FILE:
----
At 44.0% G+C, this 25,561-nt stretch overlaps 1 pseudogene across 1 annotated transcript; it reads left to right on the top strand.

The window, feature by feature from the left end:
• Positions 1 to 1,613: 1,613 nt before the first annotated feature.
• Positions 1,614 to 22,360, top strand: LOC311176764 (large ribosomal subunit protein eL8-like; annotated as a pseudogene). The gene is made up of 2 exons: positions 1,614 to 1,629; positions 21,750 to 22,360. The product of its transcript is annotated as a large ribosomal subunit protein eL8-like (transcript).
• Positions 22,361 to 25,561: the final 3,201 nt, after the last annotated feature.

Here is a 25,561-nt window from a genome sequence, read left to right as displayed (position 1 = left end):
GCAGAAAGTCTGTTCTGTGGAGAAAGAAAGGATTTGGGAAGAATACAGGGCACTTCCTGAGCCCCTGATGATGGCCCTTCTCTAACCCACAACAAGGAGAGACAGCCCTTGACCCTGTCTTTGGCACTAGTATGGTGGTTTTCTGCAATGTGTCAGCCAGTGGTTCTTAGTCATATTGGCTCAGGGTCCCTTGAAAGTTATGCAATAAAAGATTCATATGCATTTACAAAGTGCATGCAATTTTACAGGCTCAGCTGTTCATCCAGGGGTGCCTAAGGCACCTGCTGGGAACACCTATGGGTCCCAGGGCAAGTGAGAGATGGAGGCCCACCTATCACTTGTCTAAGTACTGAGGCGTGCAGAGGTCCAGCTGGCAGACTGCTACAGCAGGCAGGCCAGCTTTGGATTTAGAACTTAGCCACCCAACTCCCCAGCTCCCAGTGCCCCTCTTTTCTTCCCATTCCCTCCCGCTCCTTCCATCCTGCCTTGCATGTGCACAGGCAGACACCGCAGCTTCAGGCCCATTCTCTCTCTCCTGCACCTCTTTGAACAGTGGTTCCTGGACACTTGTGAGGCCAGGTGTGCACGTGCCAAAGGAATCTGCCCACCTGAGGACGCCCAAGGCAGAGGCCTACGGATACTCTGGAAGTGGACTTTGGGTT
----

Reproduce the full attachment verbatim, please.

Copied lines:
At 44.0% G+C, this 25,561-nt stretch overlaps 1 pseudogene across 1 annotated transcript; it reads left to right on the top strand.

The window, feature by feature from the left end:
• Positions 1 to 1,613: 1,613 nt before the first annotated feature.
• Positions 1,614 to 22,360, top strand: LOC311176764 (large ribosomal subunit protein eL8-like; annotated as a pseudogene). The gene is made up of 2 exons: positions 1,614 to 1,629; positions 21,750 to 22,360. The product of its transcript is annotated as a large ribosomal subunit protein eL8-like (transcript).
• Positions 22,361 to 25,561: the final 3,201 nt, after the last annotated feature.

Here is a 25,561-nt window from a genome sequence, read left to right as displayed (position 1 = left end):
GCAGAAAGTCTGTTCTGTGGAGAAAGAAAGGATTTGGGAAGAATACAGGGCACTTCCTGAGCCCCTGATGATGGCCCTTCTCTAACCCACAACAAGGAGAGACAGCCCTTGACCCTGTCTTTGGCACTAGTATGGTGGTTTTCTGCAATGTGTCAGCCAGTGGTTCTTAGTCATATTGGCTCAGGGTCCCTTGAAAGTTATGCAATAAAAGATTCATATGCATTTACAAAGTGCATGCAATTTTACAGGCTCAGCTGTTCATCCAGGGGTGCCTAAGGCACCTGCTGGGAACACCTATGGGTCCCAGGGCAAGTGAGAGATGGAGGCCCACCTATCACTTGTCTAAGTACTGAGGCGTGCAGAGGTCCAGCTGGCAGACTGCTACAGCAGGCAGGCCAGCTTTGGATTTAGAACTTAGCCACCCAACTCCCCAGCTCCCAGTGCCCCTCTTTTCTTCCCATTCCCTCCCGCTCCTTCCATCCTGCCTTGCATGTGCACAGGCAGACACCGCAGCTTCAGGCCCATTCTCTCTCTCCTGCACCTCTTTGAACAGTGGTTCCTGGACACTTGTGAGGCCAGGTGTGCACGTGCCAAAGGAATCTGCCCACCTGAGGACGCCCAAGGCAGAGGCCTACGGATACTCTGGAAGTGGACTTTGGGTT